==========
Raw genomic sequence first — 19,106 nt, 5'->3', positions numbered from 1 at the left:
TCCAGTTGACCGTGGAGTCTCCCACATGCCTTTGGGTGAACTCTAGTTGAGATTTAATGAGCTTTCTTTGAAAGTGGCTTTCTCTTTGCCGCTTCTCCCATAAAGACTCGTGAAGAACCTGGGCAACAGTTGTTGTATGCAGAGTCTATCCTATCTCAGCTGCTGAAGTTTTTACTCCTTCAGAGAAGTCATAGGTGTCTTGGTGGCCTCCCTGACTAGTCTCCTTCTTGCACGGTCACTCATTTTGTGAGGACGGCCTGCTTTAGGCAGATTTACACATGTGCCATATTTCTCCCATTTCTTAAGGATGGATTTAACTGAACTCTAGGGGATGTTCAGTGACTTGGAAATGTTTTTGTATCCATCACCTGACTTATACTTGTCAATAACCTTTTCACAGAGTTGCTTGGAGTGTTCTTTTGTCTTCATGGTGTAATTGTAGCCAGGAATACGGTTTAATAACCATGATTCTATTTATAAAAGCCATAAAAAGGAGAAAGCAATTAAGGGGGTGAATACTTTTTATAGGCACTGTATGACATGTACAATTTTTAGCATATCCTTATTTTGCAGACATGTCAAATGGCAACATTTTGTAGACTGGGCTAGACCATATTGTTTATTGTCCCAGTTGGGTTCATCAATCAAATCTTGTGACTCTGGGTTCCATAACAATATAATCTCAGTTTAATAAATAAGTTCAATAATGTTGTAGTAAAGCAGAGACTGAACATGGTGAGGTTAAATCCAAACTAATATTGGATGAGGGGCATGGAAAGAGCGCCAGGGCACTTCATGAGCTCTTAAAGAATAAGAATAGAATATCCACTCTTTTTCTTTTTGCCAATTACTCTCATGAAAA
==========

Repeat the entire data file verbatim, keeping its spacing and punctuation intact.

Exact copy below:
Raw genomic sequence first — 19,106 nt, 5'->3', positions numbered from 1 at the left:
TCCAGTTGACCGTGGAGTCTCCCACATGCCTTTGGGTGAACTCTAGTTGAGATTTAATGAGCTTTCTTTGAAAGTGGCTTTCTCTTTGCCGCTTCTCCCATAAAGACTCGTGAAGAACCTGGGCAACAGTTGTTGTATGCAGAGTCTATCCTATCTCAGCTGCTGAAGTTTTTACTCCTTCAGAGAAGTCATAGGTGTCTTGGTGGCCTCCCTGACTAGTCTCCTTCTTGCACGGTCACTCATTTTGTGAGGACGGCCTGCTTTAGGCAGATTTACACATGTGCCATATTTCTCCCATTTCTTAAGGATGGATTTAACTGAACTCTAGGGGATGTTCAGTGACTTGGAAATGTTTTTGTATCCATCACCTGACTTATACTTGTCAATAACCTTTTCACAGAGTTGCTTGGAGTGTTCTTTTGTCTTCATGGTGTAATTGTAGCCAGGAATACGGTTTAATAACCATGATTCTATTTATAAAAGCCATAAAAAGGAGAAAGCAATTAAGGGGGTGAATACTTTTTATAGGCACTGTATGACATGTACAATTTTTAGCATATCCTTATTTTGCAGACATGTCAAATGGCAACATTTTGTAGACTGGGCTAGACCATATTGTTTATTGTCCCAGTTGGGTTCATCAATCAAATCTTGTGACTCTGGGTTCCATAACAATATAATCTCAGTTTAATAAATAAGTTCAATAATGTTGTAGTAAAGCAGAGACTGAACATGGTGAGGTTAAATCCAAACTAATATTGGATGAGGGGCATGGAAAGAGCGCCAGGGCACTTCATGAGCTCTTAAAGAATAAGAATAGAATATCCACTCTTTTTCTTTTTGCCAATTACTCTCATGAAAA